SGU Episode 508
|This episode needs: transcription, proof-reading, formatting, links, 'Today I Learned' list, categories, segment redirects.||How to Contribute|
|SGU Episode 508|
|April 4th 2015|
|SGU 507||SGU 509|
|S: Steven Novella|
|B: Bob Novella|
|J: Jay Novella|
|E: Evan Bernstein|
|Quote of the Week|
|Science is more than the mere description of events as they occur. It’s an attempt to discover order, to show that certain events stand in lawful relations to other events.|
- 1 Introduction
- 2 Forgotten Superheroes of Science (4:43)
- 3 News Items
- 4 Special Report (38:24)
- 5 Who's That Noisy (53:03)
- 6 Dumbest Thing of the Week (55:26)
- 7 Science or Fiction (1:00:38)
- 8 Skeptical Quote of the Week (1:23:49)
- 9 Announcements (25:24)
- 10 References
- Michael's passing
- April Fool's jokes
You're listening to the Skeptics' Guide to the Universe, your escape to reality.
Forgotten Superheroes of Science (4:43)
- Sandra Moore Faber: Part of the team that discovered the Great Attractor
S: All right, Bob, (laughing) tell us about this week's Forgotten Superheroes of Science.
B: Yes! This week's Forgotten Superheroes of Science, I'll be covering Sandra Faber, who is currently a professor of astronomy and physics. And she has made many scientific advances in her ongoing career, including this co-discovery of the Great Attractor. Ever hear of her?
E: She described
S: Not Kell Welch?
B: (Chuckles) Oh, yeah. Nice one, okay. So, Faber was born in 1944, in the great city of Boston, Massachusetts.
S: All I got was a chuckle out of it?
B: Yeah. She received her bachelor's degree in physics, and a PhD in astronomy - two awesome degrees if I were gonna get a couple. She has definitely had an interesting career. Many, many interesting little highlights. She found an interesting relationship between the brightness of galaxies and the velocity of stars within them. I didn't know there was a relationship like that.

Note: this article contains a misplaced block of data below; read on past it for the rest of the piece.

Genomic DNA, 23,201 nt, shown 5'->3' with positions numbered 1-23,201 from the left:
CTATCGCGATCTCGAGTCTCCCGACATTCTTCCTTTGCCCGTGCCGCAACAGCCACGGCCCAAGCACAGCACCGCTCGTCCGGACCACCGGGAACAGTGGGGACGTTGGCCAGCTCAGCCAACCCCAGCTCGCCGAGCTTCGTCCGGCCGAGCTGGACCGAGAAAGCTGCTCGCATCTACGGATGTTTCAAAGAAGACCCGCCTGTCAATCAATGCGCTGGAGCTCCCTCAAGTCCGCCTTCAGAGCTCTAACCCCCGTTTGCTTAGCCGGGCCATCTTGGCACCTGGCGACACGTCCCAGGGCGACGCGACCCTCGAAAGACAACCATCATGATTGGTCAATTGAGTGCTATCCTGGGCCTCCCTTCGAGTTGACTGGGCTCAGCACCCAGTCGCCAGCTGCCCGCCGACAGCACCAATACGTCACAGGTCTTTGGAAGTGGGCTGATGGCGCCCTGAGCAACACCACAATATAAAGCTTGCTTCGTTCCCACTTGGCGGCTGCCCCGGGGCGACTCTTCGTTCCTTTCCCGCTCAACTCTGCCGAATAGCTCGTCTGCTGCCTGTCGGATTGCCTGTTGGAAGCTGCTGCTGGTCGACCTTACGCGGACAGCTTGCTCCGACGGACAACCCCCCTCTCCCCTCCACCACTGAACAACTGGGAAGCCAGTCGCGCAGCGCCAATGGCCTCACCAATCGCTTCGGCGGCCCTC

E: Oh yeah, second cousins once removed.
B: That's called a Faber-Jackson relation. She demonstrated how important dark matter halos are around galaxies for their evolution. And these halos were, I think they were totally unknown, just even a short while ago. So that was interesting. Also, she was in on the design of one of the best telescopes on the planet, the famous Keck telescope in Hawaii.
E: I like that one.
B: My favorite though, was the discovery of the Great Attractor. Now, for years, it was a mystery why the Milky Way was moving towards the constellation Centaurus about 1.4 million miles per hour. They weren't sure why this was happening. She worked with a team of astronomers called "the seven samurai," which is a cool, little nickname.
E: (Chuckling) Okay
B: She and her team noticed a flow of galaxies over hundreds of millions of light years, a huge span of space, and they determined that it must be due to a huge source of mass that's obscured by all the gas and dust of the Milky Way. So even though it was very far away, it was, our galaxy was right in the way of it. So we really couldn't see it, in visible light at all. The gas and dust was blocking it. So much so that it's actually called the "zone of avoidance."
B: 'Cause, yeah!
E: Wait a minute, that's from Planet of the Apes, isn't it?